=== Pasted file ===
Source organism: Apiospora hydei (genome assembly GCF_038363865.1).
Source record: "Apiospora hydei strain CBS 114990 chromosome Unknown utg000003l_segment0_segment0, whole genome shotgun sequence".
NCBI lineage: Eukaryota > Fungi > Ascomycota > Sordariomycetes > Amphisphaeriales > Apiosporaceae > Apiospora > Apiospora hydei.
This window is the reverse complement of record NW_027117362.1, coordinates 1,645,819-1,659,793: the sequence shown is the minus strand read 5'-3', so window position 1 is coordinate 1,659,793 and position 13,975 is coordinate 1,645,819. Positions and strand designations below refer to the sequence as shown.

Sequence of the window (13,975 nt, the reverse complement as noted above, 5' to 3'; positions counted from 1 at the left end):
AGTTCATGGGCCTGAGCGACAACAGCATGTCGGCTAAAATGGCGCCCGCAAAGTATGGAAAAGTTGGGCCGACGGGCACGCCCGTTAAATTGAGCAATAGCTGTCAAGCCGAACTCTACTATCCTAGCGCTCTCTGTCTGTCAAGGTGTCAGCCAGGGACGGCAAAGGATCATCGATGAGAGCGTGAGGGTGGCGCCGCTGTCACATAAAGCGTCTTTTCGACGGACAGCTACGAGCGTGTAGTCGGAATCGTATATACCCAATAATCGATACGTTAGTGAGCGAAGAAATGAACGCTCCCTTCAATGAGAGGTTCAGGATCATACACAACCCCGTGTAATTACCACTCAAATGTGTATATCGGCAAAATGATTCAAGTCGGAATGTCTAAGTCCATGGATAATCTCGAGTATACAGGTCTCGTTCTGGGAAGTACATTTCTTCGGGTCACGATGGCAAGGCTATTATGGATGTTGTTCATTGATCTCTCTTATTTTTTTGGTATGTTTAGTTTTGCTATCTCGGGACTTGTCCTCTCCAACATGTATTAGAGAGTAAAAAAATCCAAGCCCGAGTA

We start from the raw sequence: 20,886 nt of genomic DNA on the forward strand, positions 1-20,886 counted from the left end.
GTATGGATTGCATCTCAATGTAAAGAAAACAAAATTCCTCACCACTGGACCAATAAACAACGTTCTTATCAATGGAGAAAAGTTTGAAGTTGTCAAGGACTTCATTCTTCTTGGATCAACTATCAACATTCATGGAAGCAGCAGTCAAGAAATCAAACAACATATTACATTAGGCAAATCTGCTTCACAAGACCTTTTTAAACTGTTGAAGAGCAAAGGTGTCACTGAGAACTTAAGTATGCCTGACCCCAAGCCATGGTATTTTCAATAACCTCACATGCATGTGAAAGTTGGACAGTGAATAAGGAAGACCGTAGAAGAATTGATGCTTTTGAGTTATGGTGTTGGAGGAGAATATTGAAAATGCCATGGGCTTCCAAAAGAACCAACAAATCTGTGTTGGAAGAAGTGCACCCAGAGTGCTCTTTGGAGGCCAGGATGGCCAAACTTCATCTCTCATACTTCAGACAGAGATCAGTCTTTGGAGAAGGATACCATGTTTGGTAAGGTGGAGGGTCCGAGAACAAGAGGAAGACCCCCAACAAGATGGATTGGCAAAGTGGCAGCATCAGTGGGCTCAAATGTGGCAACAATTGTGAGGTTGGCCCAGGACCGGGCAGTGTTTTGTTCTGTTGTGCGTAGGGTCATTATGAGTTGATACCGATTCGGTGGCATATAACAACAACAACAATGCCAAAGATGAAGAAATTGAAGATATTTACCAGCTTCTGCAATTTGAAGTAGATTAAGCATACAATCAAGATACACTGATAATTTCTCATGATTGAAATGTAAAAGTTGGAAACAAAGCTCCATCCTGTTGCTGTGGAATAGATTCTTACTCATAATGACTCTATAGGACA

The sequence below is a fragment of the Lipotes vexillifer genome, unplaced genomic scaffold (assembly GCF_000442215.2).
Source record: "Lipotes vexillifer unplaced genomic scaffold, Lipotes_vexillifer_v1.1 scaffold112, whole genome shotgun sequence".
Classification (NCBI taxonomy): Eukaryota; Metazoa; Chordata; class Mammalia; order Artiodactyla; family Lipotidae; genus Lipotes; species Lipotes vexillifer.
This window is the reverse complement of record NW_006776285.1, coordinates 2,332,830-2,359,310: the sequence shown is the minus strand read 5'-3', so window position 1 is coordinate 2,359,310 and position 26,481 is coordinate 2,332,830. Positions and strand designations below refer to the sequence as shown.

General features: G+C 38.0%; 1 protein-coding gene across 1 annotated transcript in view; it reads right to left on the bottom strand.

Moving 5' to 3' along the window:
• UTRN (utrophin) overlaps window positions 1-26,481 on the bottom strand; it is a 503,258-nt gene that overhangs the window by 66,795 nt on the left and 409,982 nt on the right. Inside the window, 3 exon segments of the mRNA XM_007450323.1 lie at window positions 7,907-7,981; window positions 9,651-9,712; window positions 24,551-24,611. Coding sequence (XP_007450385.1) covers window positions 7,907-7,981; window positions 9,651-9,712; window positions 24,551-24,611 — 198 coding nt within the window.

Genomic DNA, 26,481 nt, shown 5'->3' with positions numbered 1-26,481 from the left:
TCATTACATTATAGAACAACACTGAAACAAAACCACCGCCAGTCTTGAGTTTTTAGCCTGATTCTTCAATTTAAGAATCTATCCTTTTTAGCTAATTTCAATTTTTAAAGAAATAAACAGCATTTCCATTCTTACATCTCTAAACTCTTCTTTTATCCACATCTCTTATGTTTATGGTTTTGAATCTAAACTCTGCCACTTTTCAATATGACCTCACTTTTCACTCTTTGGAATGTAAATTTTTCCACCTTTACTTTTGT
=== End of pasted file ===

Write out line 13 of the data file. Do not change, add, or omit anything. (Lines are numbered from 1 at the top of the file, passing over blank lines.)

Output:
General features: G+C 38.0%; 1 protein-coding gene across 1 annotated transcript in view; it reads right to left on the bottom strand.